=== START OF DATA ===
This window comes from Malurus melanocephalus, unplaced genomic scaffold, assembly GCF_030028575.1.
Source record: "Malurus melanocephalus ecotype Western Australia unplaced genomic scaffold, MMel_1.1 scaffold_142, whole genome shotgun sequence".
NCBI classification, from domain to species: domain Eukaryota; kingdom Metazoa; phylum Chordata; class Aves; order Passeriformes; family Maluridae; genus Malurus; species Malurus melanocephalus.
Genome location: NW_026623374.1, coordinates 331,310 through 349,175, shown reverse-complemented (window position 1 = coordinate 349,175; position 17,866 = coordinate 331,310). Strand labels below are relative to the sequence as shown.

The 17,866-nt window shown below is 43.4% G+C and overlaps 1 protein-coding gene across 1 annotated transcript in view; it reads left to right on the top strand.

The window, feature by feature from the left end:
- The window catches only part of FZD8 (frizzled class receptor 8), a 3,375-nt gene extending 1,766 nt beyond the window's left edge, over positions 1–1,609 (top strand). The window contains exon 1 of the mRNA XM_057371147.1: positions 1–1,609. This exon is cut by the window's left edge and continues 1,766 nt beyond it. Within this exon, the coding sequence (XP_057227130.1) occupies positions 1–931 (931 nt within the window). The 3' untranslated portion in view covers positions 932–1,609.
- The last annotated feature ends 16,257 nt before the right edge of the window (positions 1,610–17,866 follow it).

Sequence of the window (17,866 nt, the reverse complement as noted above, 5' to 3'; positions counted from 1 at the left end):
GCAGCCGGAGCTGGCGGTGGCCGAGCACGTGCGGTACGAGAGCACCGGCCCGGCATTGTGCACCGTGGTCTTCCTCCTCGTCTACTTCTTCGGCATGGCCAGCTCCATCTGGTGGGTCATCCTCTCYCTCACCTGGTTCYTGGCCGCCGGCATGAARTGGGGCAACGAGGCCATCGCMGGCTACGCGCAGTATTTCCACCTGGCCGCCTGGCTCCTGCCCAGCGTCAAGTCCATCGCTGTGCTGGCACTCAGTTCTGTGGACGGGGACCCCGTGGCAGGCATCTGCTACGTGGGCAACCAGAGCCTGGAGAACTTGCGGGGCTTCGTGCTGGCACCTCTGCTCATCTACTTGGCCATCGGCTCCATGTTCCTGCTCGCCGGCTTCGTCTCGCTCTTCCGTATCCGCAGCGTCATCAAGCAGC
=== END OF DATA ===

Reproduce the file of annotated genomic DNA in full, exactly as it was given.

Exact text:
This window comes from Malurus melanocephalus, unplaced genomic scaffold, assembly GCF_030028575.1.
Source record: "Malurus melanocephalus ecotype Western Australia unplaced genomic scaffold, MMel_1.1 scaffold_142, whole genome shotgun sequence".
NCBI classification, from domain to species: domain Eukaryota; kingdom Metazoa; phylum Chordata; class Aves; order Passeriformes; family Maluridae; genus Malurus; species Malurus melanocephalus.
Genome location: NW_026623374.1, coordinates 331,310 through 349,175, shown reverse-complemented (window position 1 = coordinate 349,175; position 17,866 = coordinate 331,310). Strand labels below are relative to the sequence as shown.

The 17,866-nt window shown below is 43.4% G+C and overlaps 1 protein-coding gene across 1 annotated transcript in view; it reads left to right on the top strand.

The window, feature by feature from the left end:
- The window catches only part of FZD8 (frizzled class receptor 8), a 3,375-nt gene extending 1,766 nt beyond the window's left edge, over positions 1–1,609 (top strand). The window contains exon 1 of the mRNA XM_057371147.1: positions 1–1,609. This exon is cut by the window's left edge and continues 1,766 nt beyond it. Within this exon, the coding sequence (XP_057227130.1) occupies positions 1–931 (931 nt within the window). The 3' untranslated portion in view covers positions 932–1,609.
- The last annotated feature ends 16,257 nt before the right edge of the window (positions 1,610–17,866 follow it).

Sequence of the window (17,866 nt, the reverse complement as noted above, 5' to 3'; positions counted from 1 at the left end):
GCAGCCGGAGCTGGCGGTGGCCGAGCACGTGCGGTACGAGAGCACCGGCCCGGCATTGTGCACCGTGGTCTTCCTCCTCGTCTACTTCTTCGGCATGGCCAGCTCCATCTGGTGGGTCATCCTCTCYCTCACCTGGTTCYTGGCCGCCGGCATGAARTGGGGCAACGAGGCCATCGCMGGCTACGCGCAGTATTTCCACCTGGCCGCCTGGCTCCTGCCCAGCGTCAAGTCCATCGCTGTGCTGGCACTCAGTTCTGTGGACGGGGACCCCGTGGCAGGCATCTGCTACGTGGGCAACCAGAGCCTGGAGAACTTGCGGGGCTTCGTGCTGGCACCTCTGCTCATCTACTTGGCCATCGGCTCCATGTTCCTGCTCGCCGGCTTCGTCTCGCTCTTCCGTATCCGCAGCGTCATCAAGCAGC